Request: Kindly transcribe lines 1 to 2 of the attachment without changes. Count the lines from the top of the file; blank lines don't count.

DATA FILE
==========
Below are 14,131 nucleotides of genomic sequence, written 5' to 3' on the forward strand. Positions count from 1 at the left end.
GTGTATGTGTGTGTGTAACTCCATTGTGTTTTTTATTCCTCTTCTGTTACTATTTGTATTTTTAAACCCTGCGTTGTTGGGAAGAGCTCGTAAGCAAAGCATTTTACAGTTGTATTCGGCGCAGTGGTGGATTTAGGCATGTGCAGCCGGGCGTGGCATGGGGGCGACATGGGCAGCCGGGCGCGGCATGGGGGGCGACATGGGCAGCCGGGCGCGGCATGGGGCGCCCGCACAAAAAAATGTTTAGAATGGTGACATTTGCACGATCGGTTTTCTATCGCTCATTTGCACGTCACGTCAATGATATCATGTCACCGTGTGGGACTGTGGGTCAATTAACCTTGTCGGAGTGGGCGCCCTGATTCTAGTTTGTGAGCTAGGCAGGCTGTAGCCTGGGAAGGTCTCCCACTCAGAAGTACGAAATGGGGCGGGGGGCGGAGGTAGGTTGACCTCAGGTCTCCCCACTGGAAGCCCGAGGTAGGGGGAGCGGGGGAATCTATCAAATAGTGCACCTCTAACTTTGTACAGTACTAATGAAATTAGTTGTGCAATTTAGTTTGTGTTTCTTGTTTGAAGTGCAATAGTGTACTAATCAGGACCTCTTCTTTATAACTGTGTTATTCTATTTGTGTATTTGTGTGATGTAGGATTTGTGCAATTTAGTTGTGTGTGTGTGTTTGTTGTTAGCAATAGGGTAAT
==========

Below are 14,131 nucleotides of genomic sequence, written 5' to 3' on the forward strand. Positions count from 1 at the left end.
GTGTATGTGTGTGTGTAACTCCATTGTGTTTTTTATTCCTCTTCTGTTACTATTTGTATTTTTAAACCCTGCGTTGTTGGGAAGAGCTCGTAAGCAAAGCATTTTACAGTTGTATTCGGCGCAGTGGTGGATTTAGGCATGTGCAGCCGGGCGTGGCATGGGGGCGACATGGGCAGCCGGGCGCGGCATGGGGGGCGACATGGGCAGCCGGGCGCGGCATGGGGCGCCCGCACAAAAAAATGTTTAGAATGGTGACATTTGCACGATCGGTTTTCTATCGCTCATTTGCACGTCACGTCAATGATATCATGTCACCGTGTGGGACTGTGGGTCAATTAACCTTGTCGGAGTGGGCGCCCTGATTCTAGTTTGTGAGCTAGGCAGGCTGTAGCCTGGGAAGGTCTCCCACTCAGAAGTACGAAATGGGGCGGGGGGCGGAGGTAGGTTGACCTCAGGTCTCCCCACTGGAAGCCCGAGGTAGGGGGAGCGGGGGAATCTATCAAATAGTGCACCTCTAACTTTGTACAGTACTAATGAAATTAGTTGTGCAATTTAGTTTGTGTTTCTTGTTTGAAGTGCAATAGTGTACTAATCAGGACCTCTTCTTTATAACTGTGTTATTCTATTTGTGTATTTGTGTGATGTAGGATTTGTGCAATTTAGTTGTGTGTGTGTGTTTGTTGTTAGCAATAGGGTAAT